Everyone’s always looking to save money on their utility bills, but you should know there’s a way to lower energy use, even when you're not even home.
It starts with your thermostat. By learning more about its special features and settings, you can structure its daily schedule around your personal preferences. You can create a number of automated temperature settings for when you’re at home, away or even when you’re sleeping.
With a few simple adjustments, you'll be able to enjoy comfortable temperatures while cutting down your energy bills. Take a look at a few ways your thermostat can be a source of energy savings:
While at Home
Whenever you're at home, you want to enjoy a comfortable temperature. For the most part, you probably have your thermostat lower in the summer while you are in the house to appreciate the cool air.
But the most energy-efficient temperatures for when you're in your home during the summer is actually around 78 and 80 degrees Fahrenheit. This way, you'll avoid the worst of summer while still lowering your monthly energy bill.
When it comes to setting the temperature for whenever you're gone, the majority of homeowners will set the thermostat higher for while they're gone.
For some homes, you can set the thermostat to higher temperatures like 88 degrees while no one is home before lowering it back to the sweet spot of 78-80 degrees once you're home again. This way, your air conditioning won't have to work constantly to cool an empty house.
When it comes to sleeping in the summer, you want your thermostat set at a comfortable temperature. A great place to start is between 68-72 degrees Fahrenheit. There's less risk of getting too hot or too cold when you are trying to get some rest.
Other Ways to Use Less Energy:
- Put in a smart thermostat: Trying a smart thermostat in the summer helps save money on energy costs by automatically adjusting to your lifestyle and personal preferences. They can lower the temperature while you are home or sleeping, before allowing it to warm up when no one is home. Using reputed brands and models such as the Lennox iComfort, you are able to adjust settings and schedules through your smartphone, tablet or laptop. Scheduling smart thermostat installation in your [siteinfo field="msa"] home can be the simplest strategy for maintaining comfortable, yet energy-efficient temperatures whether you're at home or across the country.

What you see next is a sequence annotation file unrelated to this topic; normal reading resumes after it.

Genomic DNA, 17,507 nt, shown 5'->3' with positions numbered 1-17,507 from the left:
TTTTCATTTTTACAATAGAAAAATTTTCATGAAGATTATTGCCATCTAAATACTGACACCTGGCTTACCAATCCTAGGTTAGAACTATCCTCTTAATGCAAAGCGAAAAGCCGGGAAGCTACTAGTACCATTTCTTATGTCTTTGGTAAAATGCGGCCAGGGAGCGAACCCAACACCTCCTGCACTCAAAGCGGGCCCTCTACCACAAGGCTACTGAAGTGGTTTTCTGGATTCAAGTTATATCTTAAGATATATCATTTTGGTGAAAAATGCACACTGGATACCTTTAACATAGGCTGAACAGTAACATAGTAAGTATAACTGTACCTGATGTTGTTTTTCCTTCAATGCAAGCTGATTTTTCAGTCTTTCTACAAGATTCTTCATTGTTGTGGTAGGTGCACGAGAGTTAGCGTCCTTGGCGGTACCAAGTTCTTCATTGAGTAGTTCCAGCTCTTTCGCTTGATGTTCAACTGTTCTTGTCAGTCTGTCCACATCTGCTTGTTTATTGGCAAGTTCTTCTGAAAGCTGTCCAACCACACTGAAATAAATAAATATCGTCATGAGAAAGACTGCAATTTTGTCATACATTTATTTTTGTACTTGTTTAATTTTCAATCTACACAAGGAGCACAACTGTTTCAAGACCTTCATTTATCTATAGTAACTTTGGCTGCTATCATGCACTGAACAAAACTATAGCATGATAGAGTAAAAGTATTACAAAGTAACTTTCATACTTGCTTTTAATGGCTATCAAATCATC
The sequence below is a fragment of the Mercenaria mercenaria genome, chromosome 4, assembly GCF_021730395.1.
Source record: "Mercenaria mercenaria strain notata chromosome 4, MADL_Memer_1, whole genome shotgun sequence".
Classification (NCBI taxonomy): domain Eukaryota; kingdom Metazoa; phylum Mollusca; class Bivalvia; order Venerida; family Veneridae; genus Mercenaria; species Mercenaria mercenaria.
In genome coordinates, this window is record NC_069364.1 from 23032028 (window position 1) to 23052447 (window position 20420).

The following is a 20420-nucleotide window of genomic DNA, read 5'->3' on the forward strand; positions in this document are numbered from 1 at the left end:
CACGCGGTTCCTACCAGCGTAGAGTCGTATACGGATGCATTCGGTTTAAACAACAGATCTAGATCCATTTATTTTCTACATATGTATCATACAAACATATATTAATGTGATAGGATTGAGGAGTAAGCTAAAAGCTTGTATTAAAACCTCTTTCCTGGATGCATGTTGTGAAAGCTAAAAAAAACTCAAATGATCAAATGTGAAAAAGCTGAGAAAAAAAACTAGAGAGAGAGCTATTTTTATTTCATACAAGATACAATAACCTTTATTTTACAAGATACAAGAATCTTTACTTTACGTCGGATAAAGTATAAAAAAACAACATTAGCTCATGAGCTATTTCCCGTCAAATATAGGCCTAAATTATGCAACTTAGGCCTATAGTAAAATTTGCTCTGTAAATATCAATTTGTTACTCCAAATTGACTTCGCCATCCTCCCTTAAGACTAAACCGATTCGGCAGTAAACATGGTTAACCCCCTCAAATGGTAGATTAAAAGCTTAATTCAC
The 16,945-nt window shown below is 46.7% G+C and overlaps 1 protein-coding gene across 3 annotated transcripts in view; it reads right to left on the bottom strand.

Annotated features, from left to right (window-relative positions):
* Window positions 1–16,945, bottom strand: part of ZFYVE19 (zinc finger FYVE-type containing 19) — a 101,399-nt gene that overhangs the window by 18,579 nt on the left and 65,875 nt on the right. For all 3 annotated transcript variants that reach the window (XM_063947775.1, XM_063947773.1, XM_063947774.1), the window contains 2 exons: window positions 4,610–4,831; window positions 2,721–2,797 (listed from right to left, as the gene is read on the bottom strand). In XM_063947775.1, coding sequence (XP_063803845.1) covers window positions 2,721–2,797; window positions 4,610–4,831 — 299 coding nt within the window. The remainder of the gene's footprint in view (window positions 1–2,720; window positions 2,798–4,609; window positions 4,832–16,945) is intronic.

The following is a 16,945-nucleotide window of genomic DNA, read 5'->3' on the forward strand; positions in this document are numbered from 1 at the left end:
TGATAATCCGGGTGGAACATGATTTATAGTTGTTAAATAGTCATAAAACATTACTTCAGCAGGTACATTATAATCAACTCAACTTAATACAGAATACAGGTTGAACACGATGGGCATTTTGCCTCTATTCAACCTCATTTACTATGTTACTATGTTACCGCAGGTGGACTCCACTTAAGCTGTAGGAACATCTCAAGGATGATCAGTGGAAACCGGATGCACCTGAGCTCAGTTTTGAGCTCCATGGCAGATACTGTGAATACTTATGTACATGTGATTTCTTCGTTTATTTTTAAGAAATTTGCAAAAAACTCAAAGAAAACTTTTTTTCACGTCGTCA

- Replace current equipment with a newer HVAC system: A new HVAC system is another great option for long-term energy savings. If a system boasts high energy efficiency, your utility bills will be lower because it requires less energy to heat and cool your home. Air conditioning installation in [siteinfo field="msa"] is a great way to beat the heat in the summer
- Stay on top of routine AC maintenance: Investing in or ignoring regular air conditioning maintenance in [targetlocation] can have a big impact on your monthly energy use. If you stay on top of cleaning key components like the coils, checking for damage and clearing ventilation of dust and debris, this can help your HVAC system run more efficiently. Increasing efficiency also limits strain on key parts and lowers operational costs, lowering total energy use and eventually the total monthly bill.
- Clean or replace the air filter on a regular basis: Regularly changing the air filters in your HVAC system saves money by improving airflow. When filters become clogged, an AC unit has to work harder, and the strain can reduce the system’s life span and lead to breakdowns.
- Check if you have enough insulation in the attic: Insulation is a crucial component for any energy-efficient home, securing the hot air outside and the cool air inside through summer. The North American Insulation Manufacturers Association (NAIMA) recommends that homes in the southern United States should possess at least 13-14 inches of insulation, while states further north need 16-18 inches.
- Inspect your air ducts: Leaky ductwork can raise your energy bills much more than 20 percent, plus it can potentially allow harmful emissions from your water heater, clothes dryer and other appliances throughout your home. Watching for signs of leaks and sealing them can help with both these issues.
- Seal all other leaky spots in your home: Sealing up other leaks in your home with caulk, foam sealant or weather-stripping keeps temperatures a little cooler on hot summer days. Don't forget to check for any gaps around windows, doors and even outdoor fixtures. Taking the time to seal up any leaks now can help you save a lot in the long run.